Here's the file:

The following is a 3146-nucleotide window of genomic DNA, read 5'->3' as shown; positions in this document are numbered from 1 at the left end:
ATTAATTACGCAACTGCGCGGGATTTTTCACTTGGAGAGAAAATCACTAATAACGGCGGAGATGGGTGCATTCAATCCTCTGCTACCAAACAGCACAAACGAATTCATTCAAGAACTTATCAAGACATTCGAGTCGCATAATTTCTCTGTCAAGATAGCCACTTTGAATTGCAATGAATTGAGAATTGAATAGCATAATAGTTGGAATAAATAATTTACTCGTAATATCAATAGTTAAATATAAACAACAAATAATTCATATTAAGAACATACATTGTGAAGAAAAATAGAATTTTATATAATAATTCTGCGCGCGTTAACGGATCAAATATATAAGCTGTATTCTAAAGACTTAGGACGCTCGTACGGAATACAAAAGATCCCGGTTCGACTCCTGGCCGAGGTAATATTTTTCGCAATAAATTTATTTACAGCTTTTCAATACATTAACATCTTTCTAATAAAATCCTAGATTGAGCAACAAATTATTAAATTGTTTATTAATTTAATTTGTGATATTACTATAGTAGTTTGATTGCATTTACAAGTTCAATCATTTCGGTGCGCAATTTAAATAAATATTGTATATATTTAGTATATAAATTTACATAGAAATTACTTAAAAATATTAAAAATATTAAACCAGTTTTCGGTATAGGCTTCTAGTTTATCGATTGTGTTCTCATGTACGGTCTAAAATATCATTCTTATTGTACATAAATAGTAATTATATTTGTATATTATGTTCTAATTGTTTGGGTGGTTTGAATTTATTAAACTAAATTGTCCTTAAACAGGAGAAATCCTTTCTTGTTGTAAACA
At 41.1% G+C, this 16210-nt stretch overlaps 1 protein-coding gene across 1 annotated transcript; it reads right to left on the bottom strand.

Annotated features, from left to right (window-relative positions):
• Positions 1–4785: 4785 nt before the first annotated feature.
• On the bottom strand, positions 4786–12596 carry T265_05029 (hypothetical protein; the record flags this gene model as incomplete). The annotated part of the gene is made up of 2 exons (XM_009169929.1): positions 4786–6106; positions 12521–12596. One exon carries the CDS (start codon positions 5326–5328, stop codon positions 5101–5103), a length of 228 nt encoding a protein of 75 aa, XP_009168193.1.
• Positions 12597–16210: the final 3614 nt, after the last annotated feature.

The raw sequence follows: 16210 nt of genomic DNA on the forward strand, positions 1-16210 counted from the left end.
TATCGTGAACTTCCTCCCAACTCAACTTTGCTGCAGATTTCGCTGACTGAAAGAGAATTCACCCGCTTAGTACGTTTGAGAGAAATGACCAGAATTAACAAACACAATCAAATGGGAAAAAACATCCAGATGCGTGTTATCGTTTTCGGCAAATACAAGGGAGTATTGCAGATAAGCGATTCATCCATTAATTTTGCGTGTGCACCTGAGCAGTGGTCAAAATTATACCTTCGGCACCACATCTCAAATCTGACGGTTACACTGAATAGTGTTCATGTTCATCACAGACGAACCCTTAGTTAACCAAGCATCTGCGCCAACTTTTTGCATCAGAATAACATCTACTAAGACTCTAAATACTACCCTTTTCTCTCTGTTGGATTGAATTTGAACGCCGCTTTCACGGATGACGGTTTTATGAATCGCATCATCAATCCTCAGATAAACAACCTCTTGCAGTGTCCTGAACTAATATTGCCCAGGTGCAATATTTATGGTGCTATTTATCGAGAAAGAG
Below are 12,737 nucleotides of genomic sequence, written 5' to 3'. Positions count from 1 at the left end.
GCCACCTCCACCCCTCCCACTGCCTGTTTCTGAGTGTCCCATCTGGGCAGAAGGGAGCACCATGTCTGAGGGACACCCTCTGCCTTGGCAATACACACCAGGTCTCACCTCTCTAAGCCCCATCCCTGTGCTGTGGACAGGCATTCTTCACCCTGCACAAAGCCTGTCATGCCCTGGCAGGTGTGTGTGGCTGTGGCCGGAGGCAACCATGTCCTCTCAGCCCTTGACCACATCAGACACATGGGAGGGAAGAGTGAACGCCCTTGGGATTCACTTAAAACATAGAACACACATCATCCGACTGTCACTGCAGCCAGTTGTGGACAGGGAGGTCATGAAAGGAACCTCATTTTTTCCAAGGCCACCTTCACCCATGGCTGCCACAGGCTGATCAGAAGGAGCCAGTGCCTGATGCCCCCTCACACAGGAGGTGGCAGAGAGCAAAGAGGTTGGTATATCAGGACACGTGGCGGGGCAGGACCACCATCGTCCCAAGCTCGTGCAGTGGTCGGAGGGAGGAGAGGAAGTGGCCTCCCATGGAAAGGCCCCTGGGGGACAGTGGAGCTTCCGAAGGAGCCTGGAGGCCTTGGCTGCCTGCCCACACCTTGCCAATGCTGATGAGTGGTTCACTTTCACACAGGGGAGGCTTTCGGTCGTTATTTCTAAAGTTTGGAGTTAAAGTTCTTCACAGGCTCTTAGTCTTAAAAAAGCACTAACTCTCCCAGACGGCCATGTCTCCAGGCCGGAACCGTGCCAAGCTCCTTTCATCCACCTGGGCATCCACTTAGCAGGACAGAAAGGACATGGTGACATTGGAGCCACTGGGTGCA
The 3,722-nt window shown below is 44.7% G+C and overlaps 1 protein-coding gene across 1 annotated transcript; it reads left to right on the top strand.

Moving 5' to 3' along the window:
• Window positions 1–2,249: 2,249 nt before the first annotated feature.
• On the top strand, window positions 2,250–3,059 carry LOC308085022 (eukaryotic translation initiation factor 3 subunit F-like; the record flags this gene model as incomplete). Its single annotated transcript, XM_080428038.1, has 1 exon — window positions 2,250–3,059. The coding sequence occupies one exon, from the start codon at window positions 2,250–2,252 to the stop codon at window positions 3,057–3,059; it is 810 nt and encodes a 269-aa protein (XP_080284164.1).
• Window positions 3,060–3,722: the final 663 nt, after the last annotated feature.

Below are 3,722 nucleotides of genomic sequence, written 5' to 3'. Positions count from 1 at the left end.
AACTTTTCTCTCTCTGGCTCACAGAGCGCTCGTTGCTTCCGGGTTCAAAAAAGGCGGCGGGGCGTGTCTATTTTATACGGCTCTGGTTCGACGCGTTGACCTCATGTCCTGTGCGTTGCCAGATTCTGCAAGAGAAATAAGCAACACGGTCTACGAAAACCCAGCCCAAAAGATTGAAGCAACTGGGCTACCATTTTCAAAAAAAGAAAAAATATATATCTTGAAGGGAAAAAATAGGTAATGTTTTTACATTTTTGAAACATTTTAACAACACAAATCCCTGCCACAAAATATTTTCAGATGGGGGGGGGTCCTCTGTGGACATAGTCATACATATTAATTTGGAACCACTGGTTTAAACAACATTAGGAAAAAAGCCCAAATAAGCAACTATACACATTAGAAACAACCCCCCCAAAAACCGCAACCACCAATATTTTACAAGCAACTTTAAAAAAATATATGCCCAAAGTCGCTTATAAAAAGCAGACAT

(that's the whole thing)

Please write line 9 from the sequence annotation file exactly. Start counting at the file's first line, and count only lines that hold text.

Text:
TATCGTGAACTTCCTCCCAACTCAACTTTGCTGCAGATTTCGCTGACTGAAAGAGAATTCACCCGCTTAGTACGTTTGAGAGAAATGACCAGAATTAACAAACACAATCAAATGGGAAAAAACATCCAGATGCGTGTTATCGTTTTCGGCAAATACAAGGGAGTATTGCAGATAAGCGATTCATCCATTAATTTTGCGTGTGCACCTGAGCAGTGGTCAAAATTATACCTTCGGCACCACATCTCAAATCTGACGGTTACACTGAATAGTGTTCATGTTCATCACAGACGAACCCTTAGTTAACCAAGCATCTGCGCCAACTTTTTGCATCAGAATAACATCTACTAAGACTCTAAATACTACCCTTTTCTCTCTGTTGGATTGAATTTGAACGCCGCTTTCACGGATGACGGTTTTATGAATCGCATCATCAATCCTCAGATAAACAACCTCTTGCAGTGTCCTGAACTAATATTGCCCAGGTGCAATATTTATGGTGCTATTTATCGAGAAAGAG